Inside the shattered fort itself, gusts of wind drove swirling sand and dust into the faces of those in attendance.3 Few were discomfited. Instead, a thrill of high expectation stirred in the hearts of everyone. Today, the symbolic end of the war would be recognized on the very spot where it had begun full four years before. Adding to this startling significance was the breathtaking news of the evening preceding—news that had arrived from Appomattox Court House.4 For the estimated three thousand blacks and whites now seated around the Fort Sumter stage, no timing had ever been more perfect. Thus, the wind and sand and dust were small concerns to a gathering that sat this day, April 14, 1865, in the very center of the hearts and minds of all throughout the reunited nation.5

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4 Mental Illness and Destitution in Ghana: A Social-Psychological Perspective

EMMANUEL AKYEAMPONG Indiana University Press ePub


In several parts of the town [Accra] mentally deranged people, almost all of them men, are seen semi-clothed or naked, their hair and skin caked with dirt. This points to a need for greater institutional provisions. At present, unless such people become dangerous, they are left in the town where they sleep in the open, begging or stealing food.

—Ione Acquah, Accra Survey

THE AFRICAN LITERATURE on mental illness and destitution has limited itself to “vagrant psychotics.” A typical definition of a vagrant psychotic would be the one that guided Taha Baasher and colleagues in their work in Lesotho and Egypt in the 1980s: “A person who was without permanent accommodation, employment, money or regular sources of food and who lived a socially and geographically unsettled life. He should also manifest gross abnormality of behaviour in such a way that his general conduct, emotional reactions, or cognitive functions were such that a psychotic illness could clearly be established” (1983, 35).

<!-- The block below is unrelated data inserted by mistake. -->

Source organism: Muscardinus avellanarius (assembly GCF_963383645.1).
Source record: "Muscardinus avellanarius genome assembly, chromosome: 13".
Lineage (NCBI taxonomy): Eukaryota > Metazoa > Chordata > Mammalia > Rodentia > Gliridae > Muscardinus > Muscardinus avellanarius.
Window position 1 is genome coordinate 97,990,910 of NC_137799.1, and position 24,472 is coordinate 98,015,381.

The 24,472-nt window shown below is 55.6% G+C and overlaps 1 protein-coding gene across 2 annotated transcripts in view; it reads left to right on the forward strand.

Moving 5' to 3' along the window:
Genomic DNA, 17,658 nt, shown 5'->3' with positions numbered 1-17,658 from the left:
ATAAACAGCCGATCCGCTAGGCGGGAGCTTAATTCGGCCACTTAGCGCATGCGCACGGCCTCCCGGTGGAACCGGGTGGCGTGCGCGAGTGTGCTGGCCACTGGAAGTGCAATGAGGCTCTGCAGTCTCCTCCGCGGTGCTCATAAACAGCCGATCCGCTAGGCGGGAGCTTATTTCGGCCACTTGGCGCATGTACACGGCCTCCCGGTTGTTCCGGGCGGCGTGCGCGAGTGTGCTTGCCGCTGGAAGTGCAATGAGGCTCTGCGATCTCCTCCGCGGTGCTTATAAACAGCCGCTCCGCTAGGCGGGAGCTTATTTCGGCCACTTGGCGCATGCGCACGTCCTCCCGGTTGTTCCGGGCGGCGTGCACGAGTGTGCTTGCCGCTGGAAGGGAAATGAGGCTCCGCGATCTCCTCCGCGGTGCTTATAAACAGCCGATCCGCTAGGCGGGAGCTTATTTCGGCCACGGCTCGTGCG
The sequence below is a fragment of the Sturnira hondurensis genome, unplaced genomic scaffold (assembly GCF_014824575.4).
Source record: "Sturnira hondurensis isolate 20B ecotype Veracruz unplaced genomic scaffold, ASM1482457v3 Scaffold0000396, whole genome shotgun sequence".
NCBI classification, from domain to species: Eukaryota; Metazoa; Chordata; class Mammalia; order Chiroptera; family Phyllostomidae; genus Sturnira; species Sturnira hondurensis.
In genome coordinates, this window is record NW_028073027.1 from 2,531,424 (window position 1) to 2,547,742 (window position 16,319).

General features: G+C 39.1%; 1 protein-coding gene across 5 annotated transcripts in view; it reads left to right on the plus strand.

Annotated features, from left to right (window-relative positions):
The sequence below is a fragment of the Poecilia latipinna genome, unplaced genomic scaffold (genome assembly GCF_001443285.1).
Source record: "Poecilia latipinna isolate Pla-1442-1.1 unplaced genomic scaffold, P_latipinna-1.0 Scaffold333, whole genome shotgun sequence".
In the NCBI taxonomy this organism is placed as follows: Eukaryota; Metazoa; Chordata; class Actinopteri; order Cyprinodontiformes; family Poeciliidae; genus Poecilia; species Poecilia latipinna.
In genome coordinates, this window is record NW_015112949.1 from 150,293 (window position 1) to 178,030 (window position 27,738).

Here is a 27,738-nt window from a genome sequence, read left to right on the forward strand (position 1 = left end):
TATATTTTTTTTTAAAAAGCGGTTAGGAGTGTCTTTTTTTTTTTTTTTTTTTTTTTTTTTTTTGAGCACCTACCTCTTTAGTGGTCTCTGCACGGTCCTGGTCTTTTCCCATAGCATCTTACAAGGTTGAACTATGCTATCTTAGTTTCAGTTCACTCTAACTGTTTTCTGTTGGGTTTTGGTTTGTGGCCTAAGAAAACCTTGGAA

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Part 2. Communities

Jeff Sahadeo Indiana University Press ePub

Communal units, in the past and present, have been of critical importance across Central Asia. For pastoralist nomads and settled peoples alike, groups linked by kin, territory, religion, or a shared sense of identity have not only offered camaraderie and shared values, but also provided support vital for everyday existence. In a region endowed with a harsh climate and scarce resources, communities secure food and shelter; arrange marriages and distribute labor and supplies; and defend against unwelcome incursions from outsiders. Communities have also acted as anchors in times of transition. Group loyalties today remain multilayered, even as many residents of Central Asia identify themselves as Afghans, Kazakhs, Kyrgyz, Tajiks, Turkmen, or Uzbeks, or, in a larger sense, as Muslims. Extended joint families, tribes, clans, villages, and urban neighborhoods (mahallas) are central to individual and group identities and relations, as described in the articles written by Adrienne Edgar, Robert Canfield, and Morgan Liu. Edgar discusses kin-based communities among nineteenth-century Turkmen nomads as vital sources of political and economic solidarity in regions where police or courts were virtually nonexistent. Resource scarcities and power imbalances perpetuate village solidarity in twentieth-century Afghanistan, according to Canfield. Even in contemporary urban Kyrgyzstan, Liu finds a high degree of identification with the centuries-old mahalla, where residents share common courtyards, work, socialize, and pray together. Communal loyalties are less evident, however, in mixed, new districts constructed following the British and Russian conquests.